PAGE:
© ACEA 2015 / Photo Ricardo Pinto
Exciting developments in boat technology are blowing sailing’s established certainties out of the water and attracting a new generation of fans. As 2016 dawns, preparations for the following year's America's Cup are hotting up, bringing with them a host of design innovations.
THOUSANDS OF AEROPLANES lift off runways around the world each hour of every day. For more than a century, humans have been comfortable flying with the birds, but in April 2015 the sailing world experienced a collective intake of breath as the first ever cruising sailboat took flight. Taking off from the azure waters of the Caribbean on L-shaped, carbon-fibre foils, the bright orange G4 catamaran changed the way we look at recreational sailing forever.
Once set in motion, this design revolution has pitted billionaire against billionaire in the race to out-design and “out-foil” international competitors before the 2017 America’s Cup in Bermuda. An influx of dollars has funded the development of carbon-fibre laminate structures and stable hydrofoil shapes that have launched every type of sailboat out of the water. From sporty dinghies to luxury cruisers, designers and manufacturers are embracing a new era of sailing.
“The 2013 America’s Cup opened people’s eyes,” says Gunboat founder Peter Johnstone. “It really brought high-performance sailing to the mainstream.” The winner of 15 Continental Sailing Championships, Johnstone set up Gunboat and produced his first catamaran in 2001, when he could find nothing on the market to suit his needs. Back then, the idea of a performance cruising catamaran was in its infant stages—slow fibreglass sloops, mainly monohulls, were the norm for recreational sailing.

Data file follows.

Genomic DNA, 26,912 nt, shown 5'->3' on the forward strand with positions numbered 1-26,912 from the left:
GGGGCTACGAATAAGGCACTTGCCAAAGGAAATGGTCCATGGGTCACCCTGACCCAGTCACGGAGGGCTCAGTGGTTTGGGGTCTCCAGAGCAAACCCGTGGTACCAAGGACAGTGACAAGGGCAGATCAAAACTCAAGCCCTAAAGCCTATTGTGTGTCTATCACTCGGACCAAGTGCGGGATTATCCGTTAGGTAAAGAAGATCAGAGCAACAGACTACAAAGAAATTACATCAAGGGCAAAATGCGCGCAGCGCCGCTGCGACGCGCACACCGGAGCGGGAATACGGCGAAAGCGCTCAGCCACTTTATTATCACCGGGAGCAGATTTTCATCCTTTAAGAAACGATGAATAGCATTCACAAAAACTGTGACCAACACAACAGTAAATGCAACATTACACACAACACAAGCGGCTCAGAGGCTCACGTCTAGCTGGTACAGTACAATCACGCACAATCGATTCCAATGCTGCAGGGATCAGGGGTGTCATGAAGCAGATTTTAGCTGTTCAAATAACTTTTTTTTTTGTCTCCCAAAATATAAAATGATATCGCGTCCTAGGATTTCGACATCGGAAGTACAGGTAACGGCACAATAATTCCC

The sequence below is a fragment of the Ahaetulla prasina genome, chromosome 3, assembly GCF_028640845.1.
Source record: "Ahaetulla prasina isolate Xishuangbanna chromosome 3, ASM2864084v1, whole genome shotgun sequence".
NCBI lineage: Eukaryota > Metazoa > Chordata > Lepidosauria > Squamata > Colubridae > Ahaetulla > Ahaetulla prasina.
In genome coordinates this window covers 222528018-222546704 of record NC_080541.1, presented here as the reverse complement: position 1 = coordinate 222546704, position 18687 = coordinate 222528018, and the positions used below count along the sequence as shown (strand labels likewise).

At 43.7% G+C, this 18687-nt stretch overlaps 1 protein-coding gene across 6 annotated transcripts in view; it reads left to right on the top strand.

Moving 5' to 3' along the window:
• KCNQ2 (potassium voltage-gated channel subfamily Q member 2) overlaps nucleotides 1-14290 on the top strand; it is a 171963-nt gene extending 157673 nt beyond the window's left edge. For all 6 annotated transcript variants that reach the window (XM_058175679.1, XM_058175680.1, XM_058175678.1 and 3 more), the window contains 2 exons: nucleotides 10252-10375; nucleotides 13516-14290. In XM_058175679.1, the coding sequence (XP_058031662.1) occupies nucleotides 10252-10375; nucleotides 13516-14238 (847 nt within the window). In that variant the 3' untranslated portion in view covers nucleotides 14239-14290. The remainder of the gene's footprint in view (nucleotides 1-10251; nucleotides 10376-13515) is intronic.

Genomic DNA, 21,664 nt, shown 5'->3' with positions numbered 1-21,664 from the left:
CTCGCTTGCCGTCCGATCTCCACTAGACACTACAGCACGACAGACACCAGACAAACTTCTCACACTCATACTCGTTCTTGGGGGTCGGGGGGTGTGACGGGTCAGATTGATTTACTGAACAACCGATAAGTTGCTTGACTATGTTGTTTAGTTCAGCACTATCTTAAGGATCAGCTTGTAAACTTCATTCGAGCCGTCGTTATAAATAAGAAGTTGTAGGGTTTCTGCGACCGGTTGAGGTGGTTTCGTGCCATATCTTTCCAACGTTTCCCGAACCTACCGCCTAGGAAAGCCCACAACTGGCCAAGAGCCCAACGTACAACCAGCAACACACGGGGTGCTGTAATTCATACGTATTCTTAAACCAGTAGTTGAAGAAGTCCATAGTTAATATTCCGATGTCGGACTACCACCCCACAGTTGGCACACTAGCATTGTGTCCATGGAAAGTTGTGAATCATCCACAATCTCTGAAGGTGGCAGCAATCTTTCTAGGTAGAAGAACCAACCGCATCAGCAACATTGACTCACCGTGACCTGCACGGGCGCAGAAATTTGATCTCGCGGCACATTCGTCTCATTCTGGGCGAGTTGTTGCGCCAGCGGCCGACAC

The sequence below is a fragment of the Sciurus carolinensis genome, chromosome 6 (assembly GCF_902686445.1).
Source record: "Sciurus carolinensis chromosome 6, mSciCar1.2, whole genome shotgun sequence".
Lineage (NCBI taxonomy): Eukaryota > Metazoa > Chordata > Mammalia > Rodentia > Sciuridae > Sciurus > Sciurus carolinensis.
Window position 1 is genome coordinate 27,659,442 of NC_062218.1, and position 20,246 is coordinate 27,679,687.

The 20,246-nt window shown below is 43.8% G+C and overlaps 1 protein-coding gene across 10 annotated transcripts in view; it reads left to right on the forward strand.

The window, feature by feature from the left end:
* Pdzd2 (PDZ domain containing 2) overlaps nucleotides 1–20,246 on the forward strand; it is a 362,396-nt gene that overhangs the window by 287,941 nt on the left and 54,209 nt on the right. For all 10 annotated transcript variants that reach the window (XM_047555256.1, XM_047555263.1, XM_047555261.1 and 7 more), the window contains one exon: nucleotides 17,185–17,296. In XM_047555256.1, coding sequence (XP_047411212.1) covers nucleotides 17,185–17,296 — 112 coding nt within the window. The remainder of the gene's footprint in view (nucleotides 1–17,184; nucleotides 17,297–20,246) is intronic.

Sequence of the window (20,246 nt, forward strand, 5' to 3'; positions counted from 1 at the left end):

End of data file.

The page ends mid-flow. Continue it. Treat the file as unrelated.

Sander van der Borch / ArtemisRacing
The trickle down from this quantum leap in the sport is seen in the modern small boats being mass-produced today with the latest in sailing technology. The International Moth, a 65-pound hydrofoiler for one person, and the Flying Phantom catamaran are production boats that are being used by America’s Cup teams in preparation for the main event in Bermuda. The Waszp—a simplified version of the Moth scheduled for release in 2016—is poised to compete against the Laser, a standard class of dinghy used around the world and in the Olympics. Olympians in the Nacra 17 class are already using Cup-generated techniques to get their boats foiling. The influences are even projected to make recreational cruising and day sailing faster and more comfortable in the next five years.
So what exactly does all of this rapid technological development do for the blazer-clad image of the sport? The proof is in the growing online and television viewership of burgeoning professional racing tours around the world which, like the Cup, are migrating to hydrofoiling catamarans.
Originally from Fremantle, Western Australia, 28-year-old Kinley Fowler is a member of the Cup-defending Oracle Team USA. He noticed the transformation in public interest after winning the 2013 Cup in dramatic, come-from-behind fashion and has since watched the sport’s profile developing internationally. “Interest has grown massively,” he says. “I have friends at home who’d never seen a sailing race before 2013; now it’s on the news and they can watch it on television.”